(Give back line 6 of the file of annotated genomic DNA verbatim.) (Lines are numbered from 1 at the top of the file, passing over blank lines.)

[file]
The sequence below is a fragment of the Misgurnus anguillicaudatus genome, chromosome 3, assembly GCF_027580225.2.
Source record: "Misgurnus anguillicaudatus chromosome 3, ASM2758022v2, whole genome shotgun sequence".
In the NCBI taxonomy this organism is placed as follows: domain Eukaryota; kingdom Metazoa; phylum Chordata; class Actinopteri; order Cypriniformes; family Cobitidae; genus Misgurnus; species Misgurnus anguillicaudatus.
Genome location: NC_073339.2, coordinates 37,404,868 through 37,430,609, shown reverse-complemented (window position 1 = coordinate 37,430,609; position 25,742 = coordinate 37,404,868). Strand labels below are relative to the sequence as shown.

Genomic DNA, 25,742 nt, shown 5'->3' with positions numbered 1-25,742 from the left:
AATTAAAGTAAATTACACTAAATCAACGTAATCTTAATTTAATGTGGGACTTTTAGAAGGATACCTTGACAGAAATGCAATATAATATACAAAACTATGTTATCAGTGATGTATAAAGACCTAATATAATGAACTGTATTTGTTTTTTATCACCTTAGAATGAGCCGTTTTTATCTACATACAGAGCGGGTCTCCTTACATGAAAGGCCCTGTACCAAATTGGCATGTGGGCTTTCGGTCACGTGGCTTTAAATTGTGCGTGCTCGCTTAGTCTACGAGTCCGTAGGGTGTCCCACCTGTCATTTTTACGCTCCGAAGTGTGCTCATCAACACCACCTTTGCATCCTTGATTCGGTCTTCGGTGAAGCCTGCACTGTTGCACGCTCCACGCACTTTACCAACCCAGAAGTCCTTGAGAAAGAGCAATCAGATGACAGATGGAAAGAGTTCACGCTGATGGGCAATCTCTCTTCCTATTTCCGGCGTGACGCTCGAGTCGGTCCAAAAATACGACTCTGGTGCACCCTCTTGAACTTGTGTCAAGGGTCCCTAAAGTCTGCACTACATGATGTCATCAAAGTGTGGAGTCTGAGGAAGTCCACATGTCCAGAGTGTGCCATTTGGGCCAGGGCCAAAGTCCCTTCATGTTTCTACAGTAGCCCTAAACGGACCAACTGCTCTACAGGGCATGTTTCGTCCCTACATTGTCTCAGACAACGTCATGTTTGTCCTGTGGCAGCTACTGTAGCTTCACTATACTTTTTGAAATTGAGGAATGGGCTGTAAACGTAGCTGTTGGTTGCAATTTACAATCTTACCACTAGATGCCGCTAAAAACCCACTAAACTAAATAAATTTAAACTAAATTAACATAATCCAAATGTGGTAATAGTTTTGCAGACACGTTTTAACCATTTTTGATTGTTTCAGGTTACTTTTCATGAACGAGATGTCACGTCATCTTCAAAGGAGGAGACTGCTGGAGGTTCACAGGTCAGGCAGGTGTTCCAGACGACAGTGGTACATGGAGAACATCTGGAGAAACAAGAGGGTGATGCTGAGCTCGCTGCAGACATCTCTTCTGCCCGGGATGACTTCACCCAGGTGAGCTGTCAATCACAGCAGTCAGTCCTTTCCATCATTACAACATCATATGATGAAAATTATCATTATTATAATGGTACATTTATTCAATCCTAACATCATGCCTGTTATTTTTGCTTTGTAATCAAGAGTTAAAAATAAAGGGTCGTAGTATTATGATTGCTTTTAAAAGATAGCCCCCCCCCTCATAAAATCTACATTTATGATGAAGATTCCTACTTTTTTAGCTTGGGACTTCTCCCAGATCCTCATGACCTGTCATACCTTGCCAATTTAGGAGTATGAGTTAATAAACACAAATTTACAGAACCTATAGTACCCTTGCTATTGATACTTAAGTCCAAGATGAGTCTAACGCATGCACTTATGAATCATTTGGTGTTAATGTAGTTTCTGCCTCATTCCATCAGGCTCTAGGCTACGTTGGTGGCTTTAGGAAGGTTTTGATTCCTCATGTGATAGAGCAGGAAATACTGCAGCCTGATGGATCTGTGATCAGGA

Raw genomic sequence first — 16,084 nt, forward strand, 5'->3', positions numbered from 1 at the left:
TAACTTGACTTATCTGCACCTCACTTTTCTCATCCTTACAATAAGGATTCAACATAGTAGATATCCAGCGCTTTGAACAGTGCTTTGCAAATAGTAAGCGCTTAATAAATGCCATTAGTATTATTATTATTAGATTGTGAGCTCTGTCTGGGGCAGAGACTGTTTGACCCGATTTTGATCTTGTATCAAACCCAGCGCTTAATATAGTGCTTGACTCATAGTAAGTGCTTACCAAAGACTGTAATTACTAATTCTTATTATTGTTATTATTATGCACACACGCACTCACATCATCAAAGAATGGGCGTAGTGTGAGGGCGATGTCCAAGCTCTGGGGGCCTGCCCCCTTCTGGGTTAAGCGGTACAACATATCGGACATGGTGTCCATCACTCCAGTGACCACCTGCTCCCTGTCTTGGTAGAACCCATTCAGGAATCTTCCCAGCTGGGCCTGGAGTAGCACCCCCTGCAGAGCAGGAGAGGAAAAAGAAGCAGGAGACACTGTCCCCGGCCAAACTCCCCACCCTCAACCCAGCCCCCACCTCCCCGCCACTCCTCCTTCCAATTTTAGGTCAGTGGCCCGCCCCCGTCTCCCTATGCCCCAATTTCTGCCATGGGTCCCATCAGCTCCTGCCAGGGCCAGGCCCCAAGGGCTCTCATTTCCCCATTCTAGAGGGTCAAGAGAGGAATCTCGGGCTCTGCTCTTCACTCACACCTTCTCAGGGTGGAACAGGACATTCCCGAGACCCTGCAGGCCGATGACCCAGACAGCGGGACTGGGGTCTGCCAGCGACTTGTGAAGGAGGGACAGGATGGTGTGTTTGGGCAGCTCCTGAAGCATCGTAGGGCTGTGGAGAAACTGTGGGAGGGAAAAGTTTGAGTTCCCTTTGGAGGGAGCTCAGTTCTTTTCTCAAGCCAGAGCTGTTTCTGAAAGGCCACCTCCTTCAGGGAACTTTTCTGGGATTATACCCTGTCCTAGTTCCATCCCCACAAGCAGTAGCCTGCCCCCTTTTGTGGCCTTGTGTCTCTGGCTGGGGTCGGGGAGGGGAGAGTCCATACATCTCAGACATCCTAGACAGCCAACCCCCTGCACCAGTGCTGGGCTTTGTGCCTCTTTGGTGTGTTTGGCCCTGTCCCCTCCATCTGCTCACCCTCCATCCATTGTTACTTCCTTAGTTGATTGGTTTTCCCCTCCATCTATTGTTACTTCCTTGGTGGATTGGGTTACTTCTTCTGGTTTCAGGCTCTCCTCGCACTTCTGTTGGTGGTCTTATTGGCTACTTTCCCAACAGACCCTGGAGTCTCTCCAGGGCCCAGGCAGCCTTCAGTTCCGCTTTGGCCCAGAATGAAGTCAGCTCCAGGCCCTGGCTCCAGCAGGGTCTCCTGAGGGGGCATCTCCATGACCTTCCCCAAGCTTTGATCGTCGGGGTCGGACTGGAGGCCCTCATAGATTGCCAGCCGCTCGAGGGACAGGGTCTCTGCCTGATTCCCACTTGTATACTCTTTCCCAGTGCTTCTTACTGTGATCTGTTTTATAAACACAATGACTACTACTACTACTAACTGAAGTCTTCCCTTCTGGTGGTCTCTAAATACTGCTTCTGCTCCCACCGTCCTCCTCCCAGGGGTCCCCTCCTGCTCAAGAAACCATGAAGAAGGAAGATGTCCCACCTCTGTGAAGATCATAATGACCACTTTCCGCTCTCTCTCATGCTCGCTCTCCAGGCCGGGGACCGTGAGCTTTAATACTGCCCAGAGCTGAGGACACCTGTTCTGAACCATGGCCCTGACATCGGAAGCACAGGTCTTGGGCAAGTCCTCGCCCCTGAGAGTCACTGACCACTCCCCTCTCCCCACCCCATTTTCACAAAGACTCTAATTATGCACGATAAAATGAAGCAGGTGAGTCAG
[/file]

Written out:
AATTAAAGTAAATTACACTAAATCAACGTAATCTTAATTTAATGTGGGACTTTTAGAAGGATACCTTGACAGAAATGCAATATAATATACAAAACTATGTTATCAGTGATGTATAAAGACCTAATATAATGAACTGTATTTGTTTTTTATCACCTTAGAATGAGCCGTTTTTATCTACATACAGAGCGGGTCTCCTTACATGAAAGGCCCTGTACCAAATTGGCATGTGGGCTTTCGGTCACGTGGCTTTAAATTGTGCGTGCTCGCTTAGTCTACGAGTCCGTAGGGTGTCCCACCTGTCATTTTTACGCTCCGAAGTGTGCTCATCAACACCACCTTTGCATCCTTGATTCGGTCTTCGGTGAAGCCTGCACTGTTGCACGCTCCACGCACTTTACCAACCCAGAAGTCCTTGAGAAAGAGCAATCAGATGACAGATGGAAAGAGTTCACGCTGATGGGCAATCTCTCTTCCTATTTCCGGCGTGACGCTCGAGTCGGTCCAAAAATACGACTCTGGTGCACCCTCTTGAACTTGTGTCAAGGGTCCCTAAAGTCTGCACTACATGATGTCATCAAAGTGTGGAGTCTGAGGAAGTCCACATGTCCAGAGTGTGCCATTTGGGCCAGGGCCAAAGTCCCTTCATGTTTCTACAGTAGCCCTAAACGGACCAACTGCTCTACAGGGCATGTTTCGTCCCTACATTGTCTCAGACAACGTCATGTTTGTCCTGTGGCAGCTACTGTAGCTTCACTATACTTTTTGAAATTGAGGAATGGGCTGTAAACGTAGCTGTTGGTTGCAATTTACAATCTTACCACTAGATGCCGCTAAAAACCCACTAAACTAAATAAATTTAAACTAAATTAACATAATCCAAATGTGGTAATAGTTTTGCAGACACGTTTTAACCATTTTTGATTGTTTCAGGTTACTTTTCATGAACGAGATGTCACGTCATCTTCAAAGGAGGAGACTGCTGGAGGTTCACAGGTCAGGCAGGTGTTCCAGACGACAGTGGTACATGGAGAACATCTGGAGAAACAAGAGGGTGATGCTGAGCTCGCTGCAGACATCTCTTCTGCCCGGGATGACTTCACCCAGGTGAGCTGTCAATCACAGCAGTCAGTCCTTTCCATCATTACAACATCATATGATGAAAATTATCATTATTATAATGGTACATTTATTCAATCCTAACATCATGCCTGTTATTTTTGCTTTGTAATCAAGAGTTAAAAATAAAGGGTCGTAGTATTATGATTGCTTTTAAAAGATAGCCCCCCCCCTCATAAAATCTACATTTATGATGAAGATTCCTACTTTTTTAGCTTGGGACTTCTCCCAGATCCTCATGACCTGTCATACCTTGCCAATTTAGGAGTATGAGTTAATAAACACAAATTTACAGAACCTATAGTACCCTTGCTATTGATACTTAAGTCCAAGATGAGTCTAACGCATGCACTTATGAATCATTTGGTGTTAATGTAGTTTCTGCCTCATTCCATCAGGCTCTAGGCTACGTTGGTGGCTTTAGGAAGGTTTTGATTCCTCATGTGATAGAGCAGGAAATACTGCAGCCTGATGGATCTGTGATCAGGA